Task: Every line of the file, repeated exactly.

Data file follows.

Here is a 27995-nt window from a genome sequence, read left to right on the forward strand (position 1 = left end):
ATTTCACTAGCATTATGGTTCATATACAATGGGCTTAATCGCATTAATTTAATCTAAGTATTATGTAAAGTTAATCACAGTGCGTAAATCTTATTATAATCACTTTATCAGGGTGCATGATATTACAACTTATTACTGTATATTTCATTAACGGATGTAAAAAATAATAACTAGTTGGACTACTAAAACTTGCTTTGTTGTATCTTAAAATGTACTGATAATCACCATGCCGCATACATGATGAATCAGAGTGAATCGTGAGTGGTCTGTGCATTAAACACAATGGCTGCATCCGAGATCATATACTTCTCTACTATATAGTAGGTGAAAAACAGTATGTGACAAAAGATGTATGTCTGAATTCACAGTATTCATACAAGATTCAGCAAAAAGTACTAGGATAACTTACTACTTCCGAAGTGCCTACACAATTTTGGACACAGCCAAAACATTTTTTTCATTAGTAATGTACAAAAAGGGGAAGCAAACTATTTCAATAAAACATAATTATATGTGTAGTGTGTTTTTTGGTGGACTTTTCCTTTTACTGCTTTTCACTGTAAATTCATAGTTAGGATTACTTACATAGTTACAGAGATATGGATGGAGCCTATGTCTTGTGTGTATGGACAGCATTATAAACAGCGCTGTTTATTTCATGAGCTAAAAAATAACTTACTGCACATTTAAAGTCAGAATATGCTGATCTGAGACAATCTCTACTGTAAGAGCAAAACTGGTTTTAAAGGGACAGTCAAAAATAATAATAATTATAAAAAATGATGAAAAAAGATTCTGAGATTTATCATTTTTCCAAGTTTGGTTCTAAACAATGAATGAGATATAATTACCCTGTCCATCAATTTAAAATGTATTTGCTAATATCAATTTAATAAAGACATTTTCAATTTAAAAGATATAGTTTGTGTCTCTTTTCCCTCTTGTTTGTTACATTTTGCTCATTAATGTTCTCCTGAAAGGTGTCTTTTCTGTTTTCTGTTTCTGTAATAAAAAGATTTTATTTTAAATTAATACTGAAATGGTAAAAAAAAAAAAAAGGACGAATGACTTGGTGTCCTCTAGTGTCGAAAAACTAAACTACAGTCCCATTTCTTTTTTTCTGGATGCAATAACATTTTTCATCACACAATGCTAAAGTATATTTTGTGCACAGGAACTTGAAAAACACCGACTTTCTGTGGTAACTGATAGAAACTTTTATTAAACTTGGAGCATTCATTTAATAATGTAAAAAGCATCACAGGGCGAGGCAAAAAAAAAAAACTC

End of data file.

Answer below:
Here is a 27995-nt window from a genome sequence, read left to right on the forward strand (position 1 = left end):
ATTTCACTAGCATTATGGTTCATATACAATGGGCTTAATCGCATTAATTTAATCTAAGTATTATGTAAAGTTAATCACAGTGCGTAAATCTTATTATAATCACTTTATCAGGGTGCATGATATTACAACTTATTACTGTATATTTCATTAACGGATGTAAAAAATAATAACTAGTTGGACTACTAAAACTTGCTTTGTTGTATCTTAAAATGTACTGATAATCACCATGCCGCATACATGATGAATCAGAGTGAATCGTGAGTGGTCTGTGCATTAAACACAATGGCTGCATCCGAGATCATATACTTCTCTACTATATAGTAGGTGAAAAACAGTATGTGACAAAAGATGTATGTCTGAATTCACAGTATTCATACAAGATTCAGCAAAAAGTACTAGGATAACTTACTACTTCCGAAGTGCCTACACAATTTTGGACACAGCCAAAACATTTTTTTCATTAGTAATGTACAAAAAGGGGAAGCAAACTATTTCAATAAAACATAATTATATGTGTAGTGTGTTTTTTGGTGGACTTTTCCTTTTACTGCTTTTCACTGTAAATTCATAGTTAGGATTACTTACATAGTTACAGAGATATGGATGGAGCCTATGTCTTGTGTGTATGGACAGCATTATAAACAGCGCTGTTTATTTCATGAGCTAAAAAATAACTTACTGCACATTTAAAGTCAGAATATGCTGATCTGAGACAATCTCTACTGTAAGAGCAAAACTGGTTTTAAAGGGACAGTCAAAAATAATAATAATTATAAAAAATGATGAAAAAAGATTCTGAGATTTATCATTTTTCCAAGTTTGGTTCTAAACAATGAATGAGATATAATTACCCTGTCCATCAATTTAAAATGTATTTGCTAATATCAATTTAATAAAGACATTTTCAATTTAAAAGATATAGTTTGTGTCTCTTTTCCCTCTTGTTTGTTACATTTTGCTCATTAATGTTCTCCTGAAAGGTGTCTTTTCTGTTTTCTGTTTCTGTAATAAAAAGATTTTATTTTAAATTAATACTGAAATGGTAAAAAAAAAAAAAAGGACGAATGACTTGGTGTCCTCTAGTGTCGAAAAACTAAACTACAGTCCCATTTCTTTTTTTCTGGATGCAATAACATTTTTCATCACACAATGCTAAAGTATATTTTGTGCACAGGAACTTGAAAAACACCGACTTTCTGTGGTAACTGATAGAAACTTTTATTAAACTTGGAGCATTCATTTAATAATGTAAAAAGCATCACAGGGCGAGGCAAAAAAAAAAAACTC